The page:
For consumers of a certain age, the app might satisfy a measure of curiosity, identifying something from the past. For others, it might help them key into to something new and cool.
The application is easy to download with a file size of approximately 3MB when installed. One does need to grant a series of permissions that may trouble some users who are highly concerned about their privacy. However, the application is not unique in this respect since many others require the same information. After granting the required permissions, downloading is quick and uneventful.
How Shazam works
The app uses a technique to break down each track into a simple numeric signature: the code that is unique to each track. In essence it creates a ’fingerprint’ of each performance. When you use Shazam to identify a song it turns the clip into a signature using the same method. It then matches patterns in its library to the code it created from the user’s clip. When there is a match, Shazam identifies the song.
The App’s importance
Admittedly, identifying a song is not a paradigm shifting experience, but it does command the attention of a portion of consumers. One might wonder what are the long-term prospects for a firm whose sole purpose is satisfying an occasional impulse. However, astute marketers can learn something important. Shazam has created something of a customer conveyance, a marketing port key. After a consumer downloads the application to his i-Phone or iPod touch, Android phone, Blackberry, Windows Phone or Nokia device, a chain of events occurs. When a user employs Shazam to identify a song, he or she can hear it and can also buy the track on Amazon MP3. Amazon MP3 states that it has over 17 million songs available for sale. That link is powerful and makes offering Shazam for free highly logical. For first time users, exposure to Amazon MP3 might even be a welcomed diversion from the original online music store, i-Tunes.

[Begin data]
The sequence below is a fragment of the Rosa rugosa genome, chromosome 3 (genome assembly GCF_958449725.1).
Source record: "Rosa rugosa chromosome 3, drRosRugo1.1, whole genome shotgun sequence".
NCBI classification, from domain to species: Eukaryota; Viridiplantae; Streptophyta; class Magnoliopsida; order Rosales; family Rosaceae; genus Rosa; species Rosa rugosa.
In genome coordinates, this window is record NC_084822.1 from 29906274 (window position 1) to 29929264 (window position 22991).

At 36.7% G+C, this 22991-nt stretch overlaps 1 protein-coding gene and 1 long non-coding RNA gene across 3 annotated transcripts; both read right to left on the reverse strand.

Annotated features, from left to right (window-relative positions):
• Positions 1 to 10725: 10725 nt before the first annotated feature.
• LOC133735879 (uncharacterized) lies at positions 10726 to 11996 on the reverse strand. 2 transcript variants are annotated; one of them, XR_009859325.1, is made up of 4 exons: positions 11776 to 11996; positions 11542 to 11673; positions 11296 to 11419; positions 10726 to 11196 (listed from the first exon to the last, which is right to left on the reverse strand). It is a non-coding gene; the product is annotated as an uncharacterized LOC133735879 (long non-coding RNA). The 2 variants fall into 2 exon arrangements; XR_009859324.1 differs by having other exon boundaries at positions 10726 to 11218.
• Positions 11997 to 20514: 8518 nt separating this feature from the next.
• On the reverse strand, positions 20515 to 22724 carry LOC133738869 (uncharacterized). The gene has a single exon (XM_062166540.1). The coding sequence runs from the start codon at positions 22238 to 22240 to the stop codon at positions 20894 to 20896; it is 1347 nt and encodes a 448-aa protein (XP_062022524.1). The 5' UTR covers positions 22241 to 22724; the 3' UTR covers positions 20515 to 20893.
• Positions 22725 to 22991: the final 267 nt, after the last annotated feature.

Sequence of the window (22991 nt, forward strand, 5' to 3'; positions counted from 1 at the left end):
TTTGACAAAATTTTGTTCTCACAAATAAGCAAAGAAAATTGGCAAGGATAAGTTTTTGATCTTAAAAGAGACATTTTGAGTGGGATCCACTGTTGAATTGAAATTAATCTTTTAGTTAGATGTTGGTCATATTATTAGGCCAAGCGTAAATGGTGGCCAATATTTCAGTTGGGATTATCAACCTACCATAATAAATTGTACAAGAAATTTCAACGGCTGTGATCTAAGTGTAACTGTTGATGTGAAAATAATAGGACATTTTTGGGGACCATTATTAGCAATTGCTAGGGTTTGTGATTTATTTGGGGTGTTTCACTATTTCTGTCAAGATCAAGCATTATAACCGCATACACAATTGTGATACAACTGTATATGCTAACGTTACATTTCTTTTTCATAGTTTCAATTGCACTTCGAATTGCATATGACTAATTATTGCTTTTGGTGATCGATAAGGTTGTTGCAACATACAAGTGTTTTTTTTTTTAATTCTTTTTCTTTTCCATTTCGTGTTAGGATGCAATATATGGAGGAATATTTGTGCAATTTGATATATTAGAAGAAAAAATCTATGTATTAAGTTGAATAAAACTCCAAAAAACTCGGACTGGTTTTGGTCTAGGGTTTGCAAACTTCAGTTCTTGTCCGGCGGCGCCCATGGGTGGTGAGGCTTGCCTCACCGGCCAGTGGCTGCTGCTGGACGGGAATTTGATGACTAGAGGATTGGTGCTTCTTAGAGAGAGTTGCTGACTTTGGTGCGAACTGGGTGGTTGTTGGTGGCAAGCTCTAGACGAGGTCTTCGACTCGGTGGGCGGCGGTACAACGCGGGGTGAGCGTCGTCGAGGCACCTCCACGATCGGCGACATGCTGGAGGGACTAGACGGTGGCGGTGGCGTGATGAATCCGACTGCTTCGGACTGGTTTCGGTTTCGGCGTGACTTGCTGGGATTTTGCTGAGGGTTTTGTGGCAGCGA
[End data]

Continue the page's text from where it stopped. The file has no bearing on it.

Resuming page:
Beyond the now expected links to music stores, Shazam does something broader. Advertisers have realized that consumers may treat the music in commercials just like other music. Shazam can identify commercial melodies and can transport users not to music stores, but to websites that feature the product advertised. Famous brands like Old Navy have already started exploiting it. In local jargon, a consumer needs only to pick up his phone and “Shazam” the tune playing during an Old Navy commercial. He or she will be sent to a mobile site where the consumer can buy the advertised product. Recently, both Tide and Old Navy have been experimenting with Shazam as a means of selling their products. This goes one step beyond traditional practice.